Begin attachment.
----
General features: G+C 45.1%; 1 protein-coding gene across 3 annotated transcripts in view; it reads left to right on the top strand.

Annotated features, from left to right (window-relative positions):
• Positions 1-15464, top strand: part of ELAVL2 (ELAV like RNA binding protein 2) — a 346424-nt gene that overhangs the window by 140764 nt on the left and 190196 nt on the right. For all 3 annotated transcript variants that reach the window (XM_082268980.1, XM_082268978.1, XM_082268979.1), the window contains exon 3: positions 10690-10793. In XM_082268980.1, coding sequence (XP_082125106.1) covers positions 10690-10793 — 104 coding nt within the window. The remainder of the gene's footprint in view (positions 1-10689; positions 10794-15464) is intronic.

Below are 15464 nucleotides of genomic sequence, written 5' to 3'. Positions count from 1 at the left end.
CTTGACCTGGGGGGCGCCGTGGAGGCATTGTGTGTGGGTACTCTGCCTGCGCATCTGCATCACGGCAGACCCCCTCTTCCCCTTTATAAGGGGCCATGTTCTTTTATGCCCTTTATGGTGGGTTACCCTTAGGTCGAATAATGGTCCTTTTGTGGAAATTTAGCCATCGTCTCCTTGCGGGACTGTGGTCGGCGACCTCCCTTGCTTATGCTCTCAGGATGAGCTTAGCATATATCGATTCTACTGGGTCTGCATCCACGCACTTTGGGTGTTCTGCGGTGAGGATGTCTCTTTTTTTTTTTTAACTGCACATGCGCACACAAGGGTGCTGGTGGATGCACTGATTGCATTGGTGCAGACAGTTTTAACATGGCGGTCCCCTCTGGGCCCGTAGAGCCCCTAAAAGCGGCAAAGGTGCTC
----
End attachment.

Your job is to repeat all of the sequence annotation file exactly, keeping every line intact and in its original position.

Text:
General features: G+C 45.1%; 1 protein-coding gene across 3 annotated transcripts in view; it reads left to right on the top strand.

Annotated features, from left to right (window-relative positions):
• Positions 1-15464, top strand: part of ELAVL2 (ELAV like RNA binding protein 2) — a 346424-nt gene that overhangs the window by 140764 nt on the left and 190196 nt on the right. For all 3 annotated transcript variants that reach the window (XM_082268980.1, XM_082268978.1, XM_082268979.1), the window contains exon 3: positions 10690-10793. In XM_082268980.1, coding sequence (XP_082125106.1) covers positions 10690-10793 — 104 coding nt within the window. The remainder of the gene's footprint in view (positions 1-10689; positions 10794-15464) is intronic.

Below are 15464 nucleotides of genomic sequence, written 5' to 3'. Positions count from 1 at the left end.
CTTGACCTGGGGGGCGCCGTGGAGGCATTGTGTGTGGGTACTCTGCCTGCGCATCTGCATCACGGCAGACCCCCTCTTCCCCTTTATAAGGGGCCATGTTCTTTTATGCCCTTTATGGTGGGTTACCCTTAGGTCGAATAATGGTCCTTTTGTGGAAATTTAGCCATCGTCTCCTTGCGGGACTGTGGTCGGCGACCTCCCTTGCTTATGCTCTCAGGATGAGCTTAGCATATATCGATTCTACTGGGTCTGCATCCACGCACTTTGGGTGTTCTGCGGTGAGGATGTCTCTTTTTTTTTTTTAACTGCACATGCGCACACAAGGGTGCTGGTGGATGCACTGATTGCATTGGTGCAGACAGTTTTAACATGGCGGTCCCCTCTGGGCCCGTAGAGCCCCTAAAAGCGGCAAAGGTGCTC